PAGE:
And so, law societies respond to the A2J problem with simplistic legal services provided as charity, posturing all the while as doing so purely in good conscience, as though there were no obligations otherwise. It is a posture that frees law societies to remain, as intended, unchanged, but never more competent than 19th century law societies—like an elected government without a civil service. Such a government cannot govern as is abundantly proved by the ever-growing monstrous A2J problem. Nevertheless, maintaining the affordability of legal services is just as much the duty of law societies as is maintaining lawyers’ competence and ethical practice—because, all three are an integral part and product of the way lawyers do their work.

Now and for but a short while yet, highly specialized practitioners and the big law firms need not fear competition as might be provided by the commercial producers of legal services. Those lawyers don’t need their law societies to be anything more than what they have always been—gentlemen’s clubs (that now include ladies).[6] But the other half of the profession that is lawyers that serve middle- and lower-income people, do need law societies that can effectively help them cope with the three major threats to their law practices: (1) the A2J problem; (2) the commercial producers of legal services; and, (3) artificial intelligence that can remove the need for lawyers’ services.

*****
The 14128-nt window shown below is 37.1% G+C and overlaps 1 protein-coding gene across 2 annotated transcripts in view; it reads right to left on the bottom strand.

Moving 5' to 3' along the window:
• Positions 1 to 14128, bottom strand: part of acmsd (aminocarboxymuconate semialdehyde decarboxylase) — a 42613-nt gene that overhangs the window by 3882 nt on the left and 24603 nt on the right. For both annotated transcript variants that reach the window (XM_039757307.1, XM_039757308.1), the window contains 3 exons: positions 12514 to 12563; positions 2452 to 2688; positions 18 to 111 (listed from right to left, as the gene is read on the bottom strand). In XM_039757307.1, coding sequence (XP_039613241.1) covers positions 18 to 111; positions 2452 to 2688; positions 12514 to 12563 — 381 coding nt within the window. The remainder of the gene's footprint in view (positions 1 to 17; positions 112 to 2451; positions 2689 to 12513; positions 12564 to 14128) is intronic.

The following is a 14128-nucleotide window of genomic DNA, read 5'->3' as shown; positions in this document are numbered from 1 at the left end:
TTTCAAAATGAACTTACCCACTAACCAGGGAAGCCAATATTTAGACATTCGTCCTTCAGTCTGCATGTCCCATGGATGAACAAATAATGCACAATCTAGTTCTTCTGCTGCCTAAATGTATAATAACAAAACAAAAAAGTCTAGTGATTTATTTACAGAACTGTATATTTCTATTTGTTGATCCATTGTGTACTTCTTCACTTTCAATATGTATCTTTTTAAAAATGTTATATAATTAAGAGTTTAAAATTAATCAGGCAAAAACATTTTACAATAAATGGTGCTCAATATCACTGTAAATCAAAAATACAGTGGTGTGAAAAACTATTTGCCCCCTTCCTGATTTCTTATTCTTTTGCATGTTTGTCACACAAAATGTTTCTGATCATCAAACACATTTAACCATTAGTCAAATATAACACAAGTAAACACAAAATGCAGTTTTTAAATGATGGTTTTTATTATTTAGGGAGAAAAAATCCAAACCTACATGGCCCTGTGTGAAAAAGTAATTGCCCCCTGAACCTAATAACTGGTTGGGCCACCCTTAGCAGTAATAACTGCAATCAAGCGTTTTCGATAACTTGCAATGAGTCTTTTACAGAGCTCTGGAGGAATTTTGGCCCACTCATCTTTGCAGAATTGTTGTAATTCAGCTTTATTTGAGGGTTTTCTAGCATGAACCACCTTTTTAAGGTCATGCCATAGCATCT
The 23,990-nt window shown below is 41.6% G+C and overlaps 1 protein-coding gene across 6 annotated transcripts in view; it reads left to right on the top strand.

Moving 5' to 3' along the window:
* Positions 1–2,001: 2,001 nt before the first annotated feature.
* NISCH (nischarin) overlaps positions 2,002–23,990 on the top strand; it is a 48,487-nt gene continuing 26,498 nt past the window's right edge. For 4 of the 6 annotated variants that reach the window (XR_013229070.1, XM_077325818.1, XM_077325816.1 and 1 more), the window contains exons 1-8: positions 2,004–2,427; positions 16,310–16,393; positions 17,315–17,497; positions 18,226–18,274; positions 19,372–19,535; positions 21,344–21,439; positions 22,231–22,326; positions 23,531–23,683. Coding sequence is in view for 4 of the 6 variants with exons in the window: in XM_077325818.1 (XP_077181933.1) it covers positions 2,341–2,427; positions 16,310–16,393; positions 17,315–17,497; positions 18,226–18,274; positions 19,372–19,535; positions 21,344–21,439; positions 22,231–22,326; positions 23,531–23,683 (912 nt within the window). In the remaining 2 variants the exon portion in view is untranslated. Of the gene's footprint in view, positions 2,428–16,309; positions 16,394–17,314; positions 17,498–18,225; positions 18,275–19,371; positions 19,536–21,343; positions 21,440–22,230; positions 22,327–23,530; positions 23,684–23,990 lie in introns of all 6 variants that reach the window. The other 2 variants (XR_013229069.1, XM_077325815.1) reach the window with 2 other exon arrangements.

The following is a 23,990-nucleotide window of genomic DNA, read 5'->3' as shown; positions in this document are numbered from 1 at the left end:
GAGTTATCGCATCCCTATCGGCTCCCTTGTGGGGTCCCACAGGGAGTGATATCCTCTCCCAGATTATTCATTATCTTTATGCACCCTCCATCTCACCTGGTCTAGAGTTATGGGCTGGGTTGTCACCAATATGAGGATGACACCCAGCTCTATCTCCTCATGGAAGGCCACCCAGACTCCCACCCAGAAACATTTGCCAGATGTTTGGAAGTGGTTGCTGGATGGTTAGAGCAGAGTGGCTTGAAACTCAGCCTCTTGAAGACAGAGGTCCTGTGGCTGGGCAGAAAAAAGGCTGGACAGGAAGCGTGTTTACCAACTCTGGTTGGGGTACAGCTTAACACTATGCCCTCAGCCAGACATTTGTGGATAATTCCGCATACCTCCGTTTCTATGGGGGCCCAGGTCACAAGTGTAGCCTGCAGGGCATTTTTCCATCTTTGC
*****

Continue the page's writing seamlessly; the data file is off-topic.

But those lawyers who become benchers, treasurers, and presidents, of Canada’s law societies come mostly from the more “specialized half” of the profession. They haven’t become benchers to solve such problems, but rather to use their terms as benchers and law society leaders to embellish and promote their careers. If however, a lawyer fears the above three threats ending his/her law practice because of a dire shortage of clients, there isn’t time and temper enough to also be a bencher.